Posted by: PGD | Link to this comment | 09-11-12 10:42 AM
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53:Yeah, there is a lot of talk that the Fed is scared of acting without effect.

(Uh, given that fiscal policy is off the table...)

Krugman said at the beginning, and in his paper on Japan, that the central bank needs to confound expectations, needs to look fucking crazy. Put that in your RE bong and smoke it.

The horrible era I grew up in, that pit of black economic despair, wealth compression, and way too many good-paying jobs, was characterized by periodic monetary shocks. From McChesney's punchbowl to Volcker, the Fed always went too far, farther than expected or safe, in either direction. A real Fed action feels like an earthquake, not a nudge. It ain't east changing the direction of a fifty trillion economy.

Apple needs to get fucking terrified about losing every penny of its 80 cash billions. That is the kind of thing we need, something fucking crazy weird.

Probably not trillions, but tens of trillions. Buy every European bond, and any new ones they print. Buy it with printing not borrowing. Make the hedgers fucking shit themselves.

When tip rates hit double digits, go steady not stop. Then it gets real, and they will take you seriously.


Posted by: bob mcmanus | Link to this comment | 09-11-12 10:46 AM
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53: I've seen it kicked around elsewhere; I'm pretty sure that Brad and/or Krugman have raised it in order to demonstrate that, if that's what Ben thinks, then he's wrong, plus it's not what he used to think.

Has no one here read DeLong's Platonic Dialogue about the Confidence Fairy and the Inflation Imp? He just posted it in the last week or so. It's basically all about this issue - if we think that it's BS to claim that the Confidence Fairy will make the economy grow through the power of wishesexpectations, then why isn't it BS to expect the Inflation Imp to do the same? And the upshot is that the things you do to call up the Inflation Imp are, in fact, inflationary (because demand-stimulationg and growth-causing), and so all you're really looking for is expectations to multiply natural and inherent effects.

Sorry if this is now redundant, but apparently neither DeLong nor the Imp have been mentioned here yet.


Posted by: JRoth | Link to this comment | 09-11-12 10:48 AM
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OK, 56 is right. That is the only thing that would make a monetary-policy alone channel work. It would have to look like Volcker in reverse. But just like Volcker doubled unemployment rates to over 10 percent, you don't know what inflation you might trigger by being that crazy. It would certainly threaten Fed independence, since it would involve the Fed taking undemocratic and autocratic control over the economy.

But big but conventional fiscal policy would be far more effective.

"investing in a higher-return investment" pretty much boils down to "someone, somewhere spends the money in a potentially productive manner". You could lever up the money and put it in the stock market -- and people and institutions do that -- but large institutions generally don't do that with everything.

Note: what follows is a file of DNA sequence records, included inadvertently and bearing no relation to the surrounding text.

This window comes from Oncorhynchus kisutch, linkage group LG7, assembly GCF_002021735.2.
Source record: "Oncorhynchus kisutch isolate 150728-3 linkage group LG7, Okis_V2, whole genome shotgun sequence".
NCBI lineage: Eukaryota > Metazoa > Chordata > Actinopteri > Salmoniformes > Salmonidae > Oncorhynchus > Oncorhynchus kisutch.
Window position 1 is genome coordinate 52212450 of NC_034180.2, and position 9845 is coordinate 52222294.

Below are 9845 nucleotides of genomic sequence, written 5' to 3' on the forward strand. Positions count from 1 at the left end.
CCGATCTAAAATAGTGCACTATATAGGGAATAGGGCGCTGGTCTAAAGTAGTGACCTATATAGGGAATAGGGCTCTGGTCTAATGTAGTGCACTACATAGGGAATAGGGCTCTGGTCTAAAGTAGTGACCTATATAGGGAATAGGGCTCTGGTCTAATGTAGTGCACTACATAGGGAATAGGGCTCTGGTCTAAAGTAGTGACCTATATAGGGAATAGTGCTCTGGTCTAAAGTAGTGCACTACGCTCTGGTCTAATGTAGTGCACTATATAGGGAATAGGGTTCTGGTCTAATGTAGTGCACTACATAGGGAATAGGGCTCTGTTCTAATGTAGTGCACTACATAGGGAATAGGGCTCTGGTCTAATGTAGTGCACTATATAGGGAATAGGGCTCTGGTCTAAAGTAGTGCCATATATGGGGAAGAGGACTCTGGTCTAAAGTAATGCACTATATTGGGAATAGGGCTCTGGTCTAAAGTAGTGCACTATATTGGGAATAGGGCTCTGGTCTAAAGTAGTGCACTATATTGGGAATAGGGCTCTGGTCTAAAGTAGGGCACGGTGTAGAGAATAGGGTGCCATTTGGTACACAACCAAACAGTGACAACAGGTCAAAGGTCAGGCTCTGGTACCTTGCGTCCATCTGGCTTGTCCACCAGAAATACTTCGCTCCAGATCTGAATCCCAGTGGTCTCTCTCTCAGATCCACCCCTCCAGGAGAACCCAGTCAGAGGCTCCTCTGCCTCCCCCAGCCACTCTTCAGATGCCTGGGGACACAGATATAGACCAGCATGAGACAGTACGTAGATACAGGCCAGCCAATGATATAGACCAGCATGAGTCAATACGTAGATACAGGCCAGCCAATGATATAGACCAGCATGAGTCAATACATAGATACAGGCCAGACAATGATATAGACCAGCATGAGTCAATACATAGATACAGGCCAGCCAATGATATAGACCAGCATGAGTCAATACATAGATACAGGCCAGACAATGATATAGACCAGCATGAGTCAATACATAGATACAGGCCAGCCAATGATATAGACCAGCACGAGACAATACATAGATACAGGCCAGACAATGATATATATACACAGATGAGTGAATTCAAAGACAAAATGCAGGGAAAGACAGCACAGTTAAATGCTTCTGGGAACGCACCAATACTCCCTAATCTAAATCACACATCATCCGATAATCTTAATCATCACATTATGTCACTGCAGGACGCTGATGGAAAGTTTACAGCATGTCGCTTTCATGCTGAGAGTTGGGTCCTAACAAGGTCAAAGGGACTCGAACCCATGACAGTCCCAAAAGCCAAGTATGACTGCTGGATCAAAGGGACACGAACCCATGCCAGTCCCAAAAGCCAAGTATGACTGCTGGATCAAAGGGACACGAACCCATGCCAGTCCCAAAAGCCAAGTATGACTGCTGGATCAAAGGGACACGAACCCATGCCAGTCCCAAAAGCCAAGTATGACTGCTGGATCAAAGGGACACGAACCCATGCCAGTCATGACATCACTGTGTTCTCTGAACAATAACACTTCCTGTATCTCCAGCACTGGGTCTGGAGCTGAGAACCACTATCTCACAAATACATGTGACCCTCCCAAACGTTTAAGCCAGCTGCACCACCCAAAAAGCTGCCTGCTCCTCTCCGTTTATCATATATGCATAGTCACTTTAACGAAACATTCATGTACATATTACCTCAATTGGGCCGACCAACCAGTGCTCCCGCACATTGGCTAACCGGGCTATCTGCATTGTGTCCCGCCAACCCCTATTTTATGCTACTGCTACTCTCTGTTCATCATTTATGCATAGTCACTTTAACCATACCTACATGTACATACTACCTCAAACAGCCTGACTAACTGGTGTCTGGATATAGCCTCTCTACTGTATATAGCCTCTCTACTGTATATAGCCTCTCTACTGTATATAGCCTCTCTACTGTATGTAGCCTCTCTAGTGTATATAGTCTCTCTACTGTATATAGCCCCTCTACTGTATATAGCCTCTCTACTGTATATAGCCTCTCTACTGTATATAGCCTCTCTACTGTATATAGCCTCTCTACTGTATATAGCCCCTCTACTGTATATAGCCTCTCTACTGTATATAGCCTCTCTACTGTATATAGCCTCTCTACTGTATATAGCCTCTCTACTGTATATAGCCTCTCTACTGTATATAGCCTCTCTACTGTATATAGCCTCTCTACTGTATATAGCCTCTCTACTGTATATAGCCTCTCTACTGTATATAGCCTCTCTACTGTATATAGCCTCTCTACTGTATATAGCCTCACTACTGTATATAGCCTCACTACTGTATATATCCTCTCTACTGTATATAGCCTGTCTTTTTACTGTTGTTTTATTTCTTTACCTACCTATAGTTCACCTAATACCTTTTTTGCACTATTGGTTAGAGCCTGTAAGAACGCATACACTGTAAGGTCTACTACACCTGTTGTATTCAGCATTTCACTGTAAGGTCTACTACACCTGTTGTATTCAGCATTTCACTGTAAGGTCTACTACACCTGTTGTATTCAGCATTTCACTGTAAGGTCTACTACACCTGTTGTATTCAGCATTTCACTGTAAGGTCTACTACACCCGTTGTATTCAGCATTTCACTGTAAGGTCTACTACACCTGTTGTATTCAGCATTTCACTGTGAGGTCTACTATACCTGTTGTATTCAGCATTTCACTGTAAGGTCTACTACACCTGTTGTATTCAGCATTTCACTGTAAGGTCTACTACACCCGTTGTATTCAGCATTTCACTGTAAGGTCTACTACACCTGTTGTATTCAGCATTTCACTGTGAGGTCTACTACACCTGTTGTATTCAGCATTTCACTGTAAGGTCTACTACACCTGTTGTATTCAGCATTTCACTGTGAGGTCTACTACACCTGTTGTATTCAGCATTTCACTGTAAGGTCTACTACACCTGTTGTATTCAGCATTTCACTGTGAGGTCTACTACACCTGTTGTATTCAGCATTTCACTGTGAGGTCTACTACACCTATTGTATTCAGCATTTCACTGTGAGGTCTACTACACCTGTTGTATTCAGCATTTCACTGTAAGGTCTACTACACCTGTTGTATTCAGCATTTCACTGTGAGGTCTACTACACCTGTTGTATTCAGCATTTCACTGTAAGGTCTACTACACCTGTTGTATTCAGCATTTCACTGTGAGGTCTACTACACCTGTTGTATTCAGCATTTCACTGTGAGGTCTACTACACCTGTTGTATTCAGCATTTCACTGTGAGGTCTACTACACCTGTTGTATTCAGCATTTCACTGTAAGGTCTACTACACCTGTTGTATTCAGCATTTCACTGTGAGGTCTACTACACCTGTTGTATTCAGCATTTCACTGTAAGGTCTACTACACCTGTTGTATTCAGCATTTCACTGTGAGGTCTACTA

the problem is that neither economists nor the Fed nor blog commenters have a very good idea of the range of ways there are in today's financial system to generate high returns by playing speculative gains, without moving money out into the real economy. There are real economy effects -- e.g. pumping up the commodity markets with speculation helped lead to the shale oil boom -- but the channel of transmission is indirect and wasteful.

Bob's reference to 'making the hedgers shit themselves' is relevant here. It takes a lot more to do that than it once might have.


Posted by: PGD | Link to this comment | 09-11-12 10:55 AM
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46: It isn't a stimulus because it the current baseline?

Yup. As Einstein said: economic stimulus, morality and time are all relative.


Posted by: politicalfootball | Link to this comment | 09-11-12 10:57 AM
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Also, if I remember correctly, the Fed used to force the hand of Congress. The Fed can make the other branches move fiscal policy, Kennedy's tax cut and tax surcharge for example, by simply fucking up the economy in a drastic way.

Crazy, but you want a Jobs act? Bernanke raises overnight rates to 10%. Model it. Maybe 20%.

We do survive this shit, you know, we have been making, buying and selling in a lot of different conditions.


Posted by: bob mcmanus | Link to this comment | 09-11-12 10:58 AM
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A form of 'unconventional' monetary policy that would work -- actually on the border between monetary and fiscal -- is for the Fed to guarantee particular categories of loans. There was a fair amount of that done by the special Fed facilities set up during the crisis. But Dodd-Frank makes that very difficult to do without approval from Treasury.


Posted by: PGD | Link to this comment | 09-11-12 11:00 AM
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51.1 gets it right.

Right now we're in an unhealthy equilibrium, one in which companies are profiting, with all the $$ going to the 1%, and everyone else more or less immiserated. As much as anything else, inflation targeting or whatever is about upsetting that equilibrium.

Part of what's poisonous about the current debate is that a fair number of people appear to fear upsetting the equilibrium, because CHANGEBAD, even though it's objectively a shitty equilibrium for the 99% (certainly for the 95% - 96 to 99 might be doing OK).